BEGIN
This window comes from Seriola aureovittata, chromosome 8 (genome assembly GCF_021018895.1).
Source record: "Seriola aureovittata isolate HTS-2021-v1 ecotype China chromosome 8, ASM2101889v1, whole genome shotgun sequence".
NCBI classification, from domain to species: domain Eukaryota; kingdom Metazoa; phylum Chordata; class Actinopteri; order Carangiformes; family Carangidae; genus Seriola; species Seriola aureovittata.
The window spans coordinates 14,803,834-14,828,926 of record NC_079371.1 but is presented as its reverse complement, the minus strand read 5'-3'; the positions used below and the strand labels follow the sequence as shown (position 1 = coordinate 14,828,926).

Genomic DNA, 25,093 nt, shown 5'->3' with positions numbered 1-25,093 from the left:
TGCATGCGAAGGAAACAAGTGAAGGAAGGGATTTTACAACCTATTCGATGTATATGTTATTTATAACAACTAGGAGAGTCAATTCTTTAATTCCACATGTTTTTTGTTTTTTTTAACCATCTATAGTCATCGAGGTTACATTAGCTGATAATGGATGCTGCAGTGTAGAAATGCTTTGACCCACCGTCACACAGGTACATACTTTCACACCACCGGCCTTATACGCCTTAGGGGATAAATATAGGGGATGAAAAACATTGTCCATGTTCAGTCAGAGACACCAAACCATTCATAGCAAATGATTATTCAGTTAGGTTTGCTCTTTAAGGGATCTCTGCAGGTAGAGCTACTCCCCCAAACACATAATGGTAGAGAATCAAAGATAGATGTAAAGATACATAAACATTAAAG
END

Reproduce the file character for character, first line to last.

This window comes from Seriola aureovittata, chromosome 8 (genome assembly GCF_021018895.1).
Source record: "Seriola aureovittata isolate HTS-2021-v1 ecotype China chromosome 8, ASM2101889v1, whole genome shotgun sequence".
NCBI classification, from domain to species: domain Eukaryota; kingdom Metazoa; phylum Chordata; class Actinopteri; order Carangiformes; family Carangidae; genus Seriola; species Seriola aureovittata.
The window spans coordinates 14,803,834-14,828,926 of record NC_079371.1 but is presented as its reverse complement, the minus strand read 5'-3'; the positions used below and the strand labels follow the sequence as shown (position 1 = coordinate 14,828,926).

Genomic DNA, 25,093 nt, shown 5'->3' with positions numbered 1-25,093 from the left:
TGCATGCGAAGGAAACAAGTGAAGGAAGGGATTTTACAACCTATTCGATGTATATGTTATTTATAACAACTAGGAGAGTCAATTCTTTAATTCCACATGTTTTTTGTTTTTTTTAACCATCTATAGTCATCGAGGTTACATTAGCTGATAATGGATGCTGCAGTGTAGAAATGCTTTGACCCACCGTCACACAGGTACATACTTTCACACCACCGGCCTTATACGCCTTAGGGGATAAATATAGGGGATGAAAAACATTGTCCATGTTCAGTCAGAGACACCAAACCATTCATAGCAAATGATTATTCAGTTAGGTTTGCTCTTTAAGGGATCTCTGCAGGTAGAGCTACTCCCCCAAACACATAATGGTAGAGAATCAAAGATAGATGTAAAGATACATAAACATTAAAG